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Bear in Heaven Get Astral on Space Jam ‘Time Is Over One Day Old’

Bear in Heaven / Photo by Dusdin Condren
SPIN Rating: 7 of 10
Release Date: August 05, 2014
Label: Dead Oceans

Combining chillwave, psychedelia, Krautrock, shoegaze, synthpop, and a few other amorphous genres, Bear in Heaven nevertheless boast a highly particular vibe—the yearning of lonely astronaut children who’ve somehow lost their mothers amongst the stars. Featuring billowing waves of syrupy synths, reverb-addled guitars, rubber room basslines, and unconventional but generally danceable live drums all orbiting around the gentle tenor of leader Jon Pilpot, this Brooklyn trio thrives in that sweet spot between poppy and freaky, accessible and alien: Call it Top 40 on Uranus.

On their fourth album, their first featuring drummer Jason Nazary, BiH nudge up the killer-to-filler ratio while still acting like they’ve got nothing better to do than float on their tin cans. Time Is Over One Day Old seems to move faster than their previous albums because it’s slightly but crucially catchier. “Autumn” opens the set with throbbing bass booms, rolling tom-toms, and a flurry of synth wasps. “Time Between” balances thunderous low-end rumbling with alternately chiming and roaring guitar. Nazary adds just the right amount of variation and irregular accents while generating booty-moving beats that suggest club music without being confined to it: On “If I Were to Lie,” he snaps out a jaunty funk march while Pilpot initially reigns in the synths then slowly spools them out while guitarist/bassist Adam Wills struts with his four-string. The bottom booms like dub; the top oozes ambient haze.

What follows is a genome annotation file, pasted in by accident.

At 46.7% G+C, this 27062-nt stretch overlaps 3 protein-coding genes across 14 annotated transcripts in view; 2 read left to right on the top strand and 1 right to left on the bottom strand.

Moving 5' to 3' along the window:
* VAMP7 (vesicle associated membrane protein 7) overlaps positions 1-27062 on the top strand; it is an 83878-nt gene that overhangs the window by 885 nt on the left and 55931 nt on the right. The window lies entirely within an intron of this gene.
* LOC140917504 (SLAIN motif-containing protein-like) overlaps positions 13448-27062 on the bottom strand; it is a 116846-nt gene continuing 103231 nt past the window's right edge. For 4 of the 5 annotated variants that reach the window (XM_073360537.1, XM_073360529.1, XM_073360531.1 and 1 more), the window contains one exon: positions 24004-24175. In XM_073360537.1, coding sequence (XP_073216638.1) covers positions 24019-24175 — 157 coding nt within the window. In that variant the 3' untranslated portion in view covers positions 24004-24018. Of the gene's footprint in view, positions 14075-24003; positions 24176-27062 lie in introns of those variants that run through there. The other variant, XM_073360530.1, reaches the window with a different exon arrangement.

This cosmic slop will likely never make Bear in Heaven famous: Pilpot’s little boy cry stays a little too same-y, his lyrics rarely convey a distinct personality, and the ursine threesome’s melodies aren’t as memorable as those of, say, Tame Impala. But Time is nothing if not consistent. Featuring 10 tracks of gooey, dislocated goodness, its gravity-free atmospherics are just right for soundtracking summer moon treks, intergalactic windsurfing, and asteroid volleyball. Down to earth it is not: These deep but compact space jams can’t get much higher.